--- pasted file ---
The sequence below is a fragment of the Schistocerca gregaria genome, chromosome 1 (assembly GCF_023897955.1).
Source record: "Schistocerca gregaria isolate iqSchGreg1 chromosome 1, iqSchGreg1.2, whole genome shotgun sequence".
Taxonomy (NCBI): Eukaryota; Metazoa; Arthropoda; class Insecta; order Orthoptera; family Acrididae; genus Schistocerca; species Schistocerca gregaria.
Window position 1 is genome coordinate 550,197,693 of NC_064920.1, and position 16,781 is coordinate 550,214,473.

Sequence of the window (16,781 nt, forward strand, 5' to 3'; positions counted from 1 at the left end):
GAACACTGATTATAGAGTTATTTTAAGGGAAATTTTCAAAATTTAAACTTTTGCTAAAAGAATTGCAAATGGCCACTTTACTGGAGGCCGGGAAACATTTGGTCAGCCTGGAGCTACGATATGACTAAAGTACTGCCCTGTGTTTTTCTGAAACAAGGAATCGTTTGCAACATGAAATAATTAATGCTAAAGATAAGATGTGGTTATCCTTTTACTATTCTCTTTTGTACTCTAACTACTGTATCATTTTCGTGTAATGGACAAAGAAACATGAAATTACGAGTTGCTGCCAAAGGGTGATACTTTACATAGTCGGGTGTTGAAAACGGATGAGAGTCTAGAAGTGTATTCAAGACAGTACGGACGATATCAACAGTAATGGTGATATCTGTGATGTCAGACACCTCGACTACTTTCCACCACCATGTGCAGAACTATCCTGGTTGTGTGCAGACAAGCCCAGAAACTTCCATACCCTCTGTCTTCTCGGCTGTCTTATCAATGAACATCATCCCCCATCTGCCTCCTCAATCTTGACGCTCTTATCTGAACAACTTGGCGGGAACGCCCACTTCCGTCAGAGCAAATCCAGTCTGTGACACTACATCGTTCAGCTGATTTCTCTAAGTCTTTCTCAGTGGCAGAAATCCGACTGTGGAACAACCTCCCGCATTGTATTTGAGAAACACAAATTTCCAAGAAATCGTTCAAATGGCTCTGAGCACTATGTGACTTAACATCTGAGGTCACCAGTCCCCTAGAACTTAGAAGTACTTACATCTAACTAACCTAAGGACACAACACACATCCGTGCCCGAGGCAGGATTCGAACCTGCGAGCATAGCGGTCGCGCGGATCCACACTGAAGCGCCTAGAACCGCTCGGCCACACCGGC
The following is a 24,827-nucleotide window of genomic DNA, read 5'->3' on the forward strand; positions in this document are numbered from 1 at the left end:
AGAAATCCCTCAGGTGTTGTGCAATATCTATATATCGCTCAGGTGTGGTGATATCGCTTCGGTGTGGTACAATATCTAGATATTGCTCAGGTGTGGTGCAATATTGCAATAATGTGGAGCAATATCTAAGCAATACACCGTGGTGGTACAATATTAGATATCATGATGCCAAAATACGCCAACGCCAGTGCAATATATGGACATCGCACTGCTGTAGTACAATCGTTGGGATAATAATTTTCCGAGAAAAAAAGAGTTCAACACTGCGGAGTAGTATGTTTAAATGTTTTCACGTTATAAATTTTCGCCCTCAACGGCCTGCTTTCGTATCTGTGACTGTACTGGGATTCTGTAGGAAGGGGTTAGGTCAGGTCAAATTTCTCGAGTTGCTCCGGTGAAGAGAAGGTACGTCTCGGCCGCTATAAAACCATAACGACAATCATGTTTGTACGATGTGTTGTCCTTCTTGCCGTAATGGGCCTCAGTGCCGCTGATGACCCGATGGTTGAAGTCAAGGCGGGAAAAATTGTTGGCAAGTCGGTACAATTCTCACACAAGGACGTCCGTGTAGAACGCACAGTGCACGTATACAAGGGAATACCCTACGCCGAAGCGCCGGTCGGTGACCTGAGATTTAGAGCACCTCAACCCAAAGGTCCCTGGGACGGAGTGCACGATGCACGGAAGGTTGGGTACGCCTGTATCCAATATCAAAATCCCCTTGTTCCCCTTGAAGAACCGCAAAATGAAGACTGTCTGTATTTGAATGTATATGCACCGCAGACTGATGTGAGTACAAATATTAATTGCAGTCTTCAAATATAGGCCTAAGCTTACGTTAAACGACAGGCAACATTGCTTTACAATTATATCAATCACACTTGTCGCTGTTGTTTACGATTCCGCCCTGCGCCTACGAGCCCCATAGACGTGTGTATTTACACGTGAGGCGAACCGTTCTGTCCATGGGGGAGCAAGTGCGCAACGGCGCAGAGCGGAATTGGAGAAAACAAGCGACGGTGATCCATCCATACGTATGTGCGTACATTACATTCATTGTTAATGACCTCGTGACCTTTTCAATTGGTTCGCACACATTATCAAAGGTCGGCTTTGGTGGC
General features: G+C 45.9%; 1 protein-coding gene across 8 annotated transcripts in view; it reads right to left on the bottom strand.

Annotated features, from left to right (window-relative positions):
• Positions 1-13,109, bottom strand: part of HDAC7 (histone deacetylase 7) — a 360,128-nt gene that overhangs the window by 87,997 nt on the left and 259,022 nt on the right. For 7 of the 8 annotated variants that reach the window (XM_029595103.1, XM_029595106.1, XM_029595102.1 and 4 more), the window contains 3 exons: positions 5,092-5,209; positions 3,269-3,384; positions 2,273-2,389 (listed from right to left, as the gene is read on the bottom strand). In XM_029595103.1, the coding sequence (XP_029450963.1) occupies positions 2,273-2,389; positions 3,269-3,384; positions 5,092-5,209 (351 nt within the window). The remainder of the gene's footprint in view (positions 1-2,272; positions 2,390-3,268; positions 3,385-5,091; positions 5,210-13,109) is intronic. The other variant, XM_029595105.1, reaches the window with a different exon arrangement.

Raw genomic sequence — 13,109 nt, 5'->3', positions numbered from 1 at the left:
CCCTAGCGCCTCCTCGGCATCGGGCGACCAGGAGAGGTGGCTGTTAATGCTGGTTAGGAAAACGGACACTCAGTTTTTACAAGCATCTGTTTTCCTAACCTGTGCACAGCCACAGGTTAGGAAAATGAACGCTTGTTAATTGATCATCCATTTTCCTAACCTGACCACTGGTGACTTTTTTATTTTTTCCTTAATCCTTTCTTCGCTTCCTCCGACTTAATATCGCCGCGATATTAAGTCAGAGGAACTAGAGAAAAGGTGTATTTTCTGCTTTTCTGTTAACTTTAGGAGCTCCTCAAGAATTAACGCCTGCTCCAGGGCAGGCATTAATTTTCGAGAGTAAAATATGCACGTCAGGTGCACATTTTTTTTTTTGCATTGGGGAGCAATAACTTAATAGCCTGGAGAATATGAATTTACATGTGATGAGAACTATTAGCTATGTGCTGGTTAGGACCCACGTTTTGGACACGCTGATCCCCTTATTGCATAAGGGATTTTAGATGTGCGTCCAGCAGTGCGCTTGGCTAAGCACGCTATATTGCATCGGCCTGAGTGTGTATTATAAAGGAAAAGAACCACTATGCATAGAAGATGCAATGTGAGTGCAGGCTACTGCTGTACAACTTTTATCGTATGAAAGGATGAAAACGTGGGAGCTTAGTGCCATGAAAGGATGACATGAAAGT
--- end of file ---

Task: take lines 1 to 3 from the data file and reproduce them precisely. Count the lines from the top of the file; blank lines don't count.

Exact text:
The sequence below is a fragment of the Schistocerca gregaria genome, chromosome 1 (assembly GCF_023897955.1).
Source record: "Schistocerca gregaria isolate iqSchGreg1 chromosome 1, iqSchGreg1.2, whole genome shotgun sequence".
Taxonomy (NCBI): Eukaryota; Metazoa; Arthropoda; class Insecta; order Orthoptera; family Acrididae; genus Schistocerca; species Schistocerca gregaria.